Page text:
LONDON, Ont. - There’s a public square outside London, Ontario’s Covent Garden Market with more than a dozen wooden picnic tables—a spot where people can sit and eat snacks they picked up at the shop, relax, and read. It’s about a 90-second walk from the apartment of Nathaniel Veltman, the 20-year-old man accused of murdering four members of a Muslim family and injuring another. It’s also the spot where London resident Mohammad Sharifi was violently beaten by two men in May 2016, leaving him with a concussion and post-traumatic stress disorder.
Sharifi, who at the time was a 30-year-old grad student at Western University, told VICE World News that he and his then girlfriend were poring over school work one evening when they heard the two men yelling at them across the street.
“I saw the expression on my girlfriend’s face change and she was like, ‘They’re coming this way,’” Sharifi said.
According to Sharifi, the bigger of the two men began calling Sharifi a “fucking Muslim, an Arab, a terrorist,” before shoving him to the ground and punching him repeatedly. The men, Blaire Gibson and Justin Smart, both 24 at the time, were eventually convicted of assault.
It’s been more than five years, but the hatred Sharifi experienced in London hasn’t gone anywhere. Last Sunday, Salman Afzaal, 46, Madiha Salman, 44, their 15-year-old daughter Yumna, 15, their son Fayez, 9, and Salman’s mother Talat, 74, were out for an evening stroll when Veltman allegedly ran them down in his pick-up truck at high speed. All but Fayez, who is now an orphan recovering in hospital, were killed.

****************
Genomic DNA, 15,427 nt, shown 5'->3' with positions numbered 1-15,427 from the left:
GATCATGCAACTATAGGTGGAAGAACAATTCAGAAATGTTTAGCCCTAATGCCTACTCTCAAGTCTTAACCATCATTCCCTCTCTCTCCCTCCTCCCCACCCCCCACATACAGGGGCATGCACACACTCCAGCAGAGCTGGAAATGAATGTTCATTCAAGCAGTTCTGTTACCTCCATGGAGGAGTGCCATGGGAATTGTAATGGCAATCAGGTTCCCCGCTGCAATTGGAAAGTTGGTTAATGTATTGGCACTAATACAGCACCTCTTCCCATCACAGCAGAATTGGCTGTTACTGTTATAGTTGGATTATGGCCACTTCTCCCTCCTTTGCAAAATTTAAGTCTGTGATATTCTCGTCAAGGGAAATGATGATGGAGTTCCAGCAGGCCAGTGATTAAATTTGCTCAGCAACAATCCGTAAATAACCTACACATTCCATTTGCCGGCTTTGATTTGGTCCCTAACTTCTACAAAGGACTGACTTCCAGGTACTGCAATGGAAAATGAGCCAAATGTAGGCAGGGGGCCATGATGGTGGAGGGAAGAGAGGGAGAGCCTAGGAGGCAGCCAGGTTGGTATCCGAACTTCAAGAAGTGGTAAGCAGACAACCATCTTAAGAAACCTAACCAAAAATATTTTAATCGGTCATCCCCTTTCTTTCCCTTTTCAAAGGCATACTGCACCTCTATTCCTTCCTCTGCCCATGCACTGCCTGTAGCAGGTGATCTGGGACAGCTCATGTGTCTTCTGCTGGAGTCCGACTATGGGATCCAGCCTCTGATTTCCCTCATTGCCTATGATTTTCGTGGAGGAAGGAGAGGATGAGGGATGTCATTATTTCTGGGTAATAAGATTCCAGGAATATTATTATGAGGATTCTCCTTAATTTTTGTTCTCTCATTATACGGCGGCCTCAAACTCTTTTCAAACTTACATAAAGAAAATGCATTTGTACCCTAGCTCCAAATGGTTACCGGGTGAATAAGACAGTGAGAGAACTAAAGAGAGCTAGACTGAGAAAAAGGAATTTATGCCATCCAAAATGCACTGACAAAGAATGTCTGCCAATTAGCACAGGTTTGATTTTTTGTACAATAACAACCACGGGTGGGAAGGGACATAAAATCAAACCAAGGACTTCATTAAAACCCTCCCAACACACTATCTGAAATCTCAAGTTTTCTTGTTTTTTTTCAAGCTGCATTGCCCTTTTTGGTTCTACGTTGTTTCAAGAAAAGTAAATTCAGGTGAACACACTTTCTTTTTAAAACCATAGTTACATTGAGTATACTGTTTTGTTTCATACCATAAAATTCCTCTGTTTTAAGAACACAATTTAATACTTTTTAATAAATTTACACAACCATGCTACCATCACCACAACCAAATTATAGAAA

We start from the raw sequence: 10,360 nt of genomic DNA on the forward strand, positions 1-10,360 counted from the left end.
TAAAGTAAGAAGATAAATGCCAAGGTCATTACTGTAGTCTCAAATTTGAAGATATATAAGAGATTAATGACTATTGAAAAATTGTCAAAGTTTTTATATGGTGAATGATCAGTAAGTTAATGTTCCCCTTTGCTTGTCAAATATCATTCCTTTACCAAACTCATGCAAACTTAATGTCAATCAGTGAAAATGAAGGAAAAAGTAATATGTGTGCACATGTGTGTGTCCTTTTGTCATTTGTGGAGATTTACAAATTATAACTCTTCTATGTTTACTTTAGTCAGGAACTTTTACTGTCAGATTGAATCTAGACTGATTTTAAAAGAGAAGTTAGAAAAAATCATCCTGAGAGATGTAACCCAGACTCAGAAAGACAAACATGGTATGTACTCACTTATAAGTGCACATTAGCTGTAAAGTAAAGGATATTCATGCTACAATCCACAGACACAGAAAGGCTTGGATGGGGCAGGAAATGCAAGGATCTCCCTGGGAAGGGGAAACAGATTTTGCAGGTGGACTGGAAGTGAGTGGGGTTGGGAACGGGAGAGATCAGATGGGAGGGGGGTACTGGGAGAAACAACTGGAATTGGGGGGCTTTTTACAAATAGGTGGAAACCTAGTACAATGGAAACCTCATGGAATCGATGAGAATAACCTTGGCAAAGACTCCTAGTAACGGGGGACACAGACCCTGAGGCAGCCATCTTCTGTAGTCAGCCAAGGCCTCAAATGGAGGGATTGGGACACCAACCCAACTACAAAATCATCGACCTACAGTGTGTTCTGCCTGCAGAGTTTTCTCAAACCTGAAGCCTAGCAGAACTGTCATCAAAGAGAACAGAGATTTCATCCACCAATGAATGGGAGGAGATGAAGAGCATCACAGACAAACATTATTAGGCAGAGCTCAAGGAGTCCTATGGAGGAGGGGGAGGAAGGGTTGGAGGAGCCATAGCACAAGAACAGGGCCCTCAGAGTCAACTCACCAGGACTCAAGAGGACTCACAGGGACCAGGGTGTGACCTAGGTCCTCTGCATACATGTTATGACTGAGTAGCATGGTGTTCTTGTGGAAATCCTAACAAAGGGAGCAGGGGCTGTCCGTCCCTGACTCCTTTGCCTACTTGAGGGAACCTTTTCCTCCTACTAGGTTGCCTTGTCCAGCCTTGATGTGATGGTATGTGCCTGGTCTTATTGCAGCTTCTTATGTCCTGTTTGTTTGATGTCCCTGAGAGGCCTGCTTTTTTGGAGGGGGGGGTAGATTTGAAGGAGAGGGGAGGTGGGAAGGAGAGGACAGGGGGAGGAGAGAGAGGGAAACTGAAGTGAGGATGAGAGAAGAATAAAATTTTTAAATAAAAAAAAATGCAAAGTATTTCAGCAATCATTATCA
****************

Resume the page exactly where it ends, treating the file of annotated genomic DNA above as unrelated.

London police said the attack was motivated by hate towards Muslims. They charged Veltman with four counts of first-degree murder and one count of attempted murder. A taxi driver witnessed Veltman laugh as he was arrested, the driver’s employer told VICE World News.
This time around, the statements from politicians and leaders were bolder than before, with even Ontario’s Progressive Conservative Premier Doug Ford describing the crime as an “act of terrorism.”
Still, there were attempts to distance the city from the racism laid bare by the attack. “I want each of you to know that ours is a safe community. While your hearts are heavy, I want you to feel secure,” said London Mayor Ed Holder the day after the killings.
The city’s police chief Steve Williams said he wanted to reassure Londoners that the force was behind them. “We understand that this event may cause fear and anxiety in the community, and in particular the Muslim community,” said Williams. “There is no tolerance in this community for individuals who, motivated by hate, target others with violence.”
Progressive Conservative candidate Paul Paolatto issued an outright denial, tweeting, “London is NOT a racist city. This event does not define us.”
But over the last week, Muslims and racialized people in the community who spoke to VICE World News challenged that narrative, saying the vitriol towards them is tolerated, overlooked, and bolstered not only by hateful individuals, but sometimes by police, media outlets, and politicians.
In a Facebook post in the aftermath of the mass killing, Sharifi addressed the seemingly willful blindness, asking, “When is London going to wake up from its complacent slumber to the horrific reality of racism and discrimination threatening its communities?”